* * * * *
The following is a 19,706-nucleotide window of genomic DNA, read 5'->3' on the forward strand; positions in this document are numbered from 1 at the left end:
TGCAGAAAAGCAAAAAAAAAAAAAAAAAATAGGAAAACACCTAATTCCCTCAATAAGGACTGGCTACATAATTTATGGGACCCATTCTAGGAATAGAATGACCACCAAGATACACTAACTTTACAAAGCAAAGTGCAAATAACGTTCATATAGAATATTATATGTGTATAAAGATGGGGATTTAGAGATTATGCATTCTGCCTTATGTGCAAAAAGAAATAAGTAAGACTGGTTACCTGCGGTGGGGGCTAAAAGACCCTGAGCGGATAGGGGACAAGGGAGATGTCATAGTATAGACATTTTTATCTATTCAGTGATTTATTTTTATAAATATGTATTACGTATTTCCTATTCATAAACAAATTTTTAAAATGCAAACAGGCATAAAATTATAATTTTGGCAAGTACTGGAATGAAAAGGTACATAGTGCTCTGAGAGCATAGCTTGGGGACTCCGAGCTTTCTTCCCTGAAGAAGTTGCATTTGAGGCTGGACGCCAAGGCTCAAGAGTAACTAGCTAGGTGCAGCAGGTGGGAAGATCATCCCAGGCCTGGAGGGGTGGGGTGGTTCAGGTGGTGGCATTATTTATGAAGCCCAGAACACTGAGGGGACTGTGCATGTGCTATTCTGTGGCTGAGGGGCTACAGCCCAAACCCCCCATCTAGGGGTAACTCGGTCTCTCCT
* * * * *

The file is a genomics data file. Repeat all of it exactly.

The following is a 19,706-nucleotide window of genomic DNA, read 5'->3' on the forward strand; positions in this document are numbered from 1 at the left end:
TGCAGAAAAGCAAAAAAAAAAAAAAAAAATAGGAAAACACCTAATTCCCTCAATAAGGACTGGCTACATAATTTATGGGACCCATTCTAGGAATAGAATGACCACCAAGATACACTAACTTTACAAAGCAAAGTGCAAATAACGTTCATATAGAATATTATATGTGTATAAAGATGGGGATTTAGAGATTATGCATTCTGCCTTATGTGCAAAAAGAAATAAGTAAGACTGGTTACCTGCGGTGGGGGCTAAAAGACCCTGAGCGGATAGGGGACAAGGGAGATGTCATAGTATAGACATTTTTATCTATTCAGTGATTTATTTTTATAAATATGTATTACGTATTTCCTATTCATAAACAAATTTTTAAAATGCAAACAGGCATAAAATTATAATTTTGGCAAGTACTGGAATGAAAAGGTACATAGTGCTCTGAGAGCATAGCTTGGGGACTCCGAGCTTTCTTCCCTGAAGAAGTTGCATTTGAGGCTGGACGCCAAGGCTCAAGAGTAACTAGCTAGGTGCAGCAGGTGGGAAGATCATCCCAGGCCTGGAGGGGTGGGGTGGTTCAGGTGGTGGCATTATTTATGAAGCCCAGAACACTGAGGGGACTGTGCATGTGCTATTCTGTGGCTGAGGGGCTACAGCCCAAACCCCCCATCTAGGGGTAACTCGGTCTCTCCT